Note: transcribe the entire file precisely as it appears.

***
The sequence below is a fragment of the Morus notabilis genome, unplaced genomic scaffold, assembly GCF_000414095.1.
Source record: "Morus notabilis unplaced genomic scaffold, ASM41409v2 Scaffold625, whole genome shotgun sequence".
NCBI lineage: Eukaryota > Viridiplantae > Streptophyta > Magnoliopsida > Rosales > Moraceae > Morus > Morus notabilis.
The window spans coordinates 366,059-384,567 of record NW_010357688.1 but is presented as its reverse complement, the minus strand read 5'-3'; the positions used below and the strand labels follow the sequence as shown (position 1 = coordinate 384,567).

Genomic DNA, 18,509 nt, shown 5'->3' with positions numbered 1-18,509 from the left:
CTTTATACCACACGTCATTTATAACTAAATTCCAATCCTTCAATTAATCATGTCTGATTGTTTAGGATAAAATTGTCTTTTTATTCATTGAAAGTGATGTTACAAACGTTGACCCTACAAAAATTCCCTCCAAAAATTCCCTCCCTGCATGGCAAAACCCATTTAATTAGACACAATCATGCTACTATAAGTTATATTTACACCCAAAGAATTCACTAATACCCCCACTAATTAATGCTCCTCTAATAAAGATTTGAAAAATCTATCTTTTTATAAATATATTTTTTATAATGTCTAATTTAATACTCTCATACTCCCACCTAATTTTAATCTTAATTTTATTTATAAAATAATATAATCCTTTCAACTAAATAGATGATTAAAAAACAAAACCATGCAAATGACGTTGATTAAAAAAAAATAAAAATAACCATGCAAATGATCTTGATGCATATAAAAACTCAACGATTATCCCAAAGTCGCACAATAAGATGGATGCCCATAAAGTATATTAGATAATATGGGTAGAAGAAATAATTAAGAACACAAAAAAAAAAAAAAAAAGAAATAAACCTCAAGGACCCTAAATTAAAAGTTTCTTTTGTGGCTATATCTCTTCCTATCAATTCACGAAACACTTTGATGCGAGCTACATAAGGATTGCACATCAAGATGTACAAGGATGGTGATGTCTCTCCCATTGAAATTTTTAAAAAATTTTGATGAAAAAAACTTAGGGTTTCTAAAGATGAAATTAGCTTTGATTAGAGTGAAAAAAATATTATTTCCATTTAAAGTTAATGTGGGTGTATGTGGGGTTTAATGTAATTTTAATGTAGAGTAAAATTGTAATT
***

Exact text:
The sequence below is a fragment of the Morus notabilis genome, unplaced genomic scaffold, assembly GCF_000414095.1.
Source record: "Morus notabilis unplaced genomic scaffold, ASM41409v2 Scaffold625, whole genome shotgun sequence".
NCBI lineage: Eukaryota > Viridiplantae > Streptophyta > Magnoliopsida > Rosales > Moraceae > Morus > Morus notabilis.
The window spans coordinates 366,059-384,567 of record NW_010357688.1 but is presented as its reverse complement, the minus strand read 5'-3'; the positions used below and the strand labels follow the sequence as shown (position 1 = coordinate 384,567).

Genomic DNA, 18,509 nt, shown 5'->3' with positions numbered 1-18,509 from the left:
CTTTATACCACACGTCATTTATAACTAAATTCCAATCCTTCAATTAATCATGTCTGATTGTTTAGGATAAAATTGTCTTTTTATTCATTGAAAGTGATGTTACAAACGTTGACCCTACAAAAATTCCCTCCAAAAATTCCCTCCCTGCATGGCAAAACCCATTTAATTAGACACAATCATGCTACTATAAGTTATATTTACACCCAAAGAATTCACTAATACCCCCACTAATTAATGCTCCTCTAATAAAGATTTGAAAAATCTATCTTTTTATAAATATATTTTTTATAATGTCTAATTTAATACTCTCATACTCCCACCTAATTTTAATCTTAATTTTATTTATAAAATAATATAATCCTTTCAACTAAATAGATGATTAAAAAACAAAACCATGCAAATGACGTTGATTAAAAAAAAATAAAAATAACCATGCAAATGATCTTGATGCATATAAAAACTCAACGATTATCCCAAAGTCGCACAATAAGATGGATGCCCATAAAGTATATTAGATAATATGGGTAGAAGAAATAATTAAGAACACAAAAAAAAAAAAAAAAAGAAATAAACCTCAAGGACCCTAAATTAAAAGTTTCTTTTGTGGCTATATCTCTTCCTATCAATTCACGAAACACTTTGATGCGAGCTACATAAGGATTGCACATCAAGATGTACAAGGATGGTGATGTCTCTCCCATTGAAATTTTTAAAAAATTTTGATGAAAAAAACTTAGGGTTTCTAAAGATGAAATTAGCTTTGATTAGAGTGAAAAAAATATTATTTCCATTTAAAGTTAATGTGGGTGTATGTGGGGTTTAATGTAATTTTAATGTAGAGTAAAATTGTAATT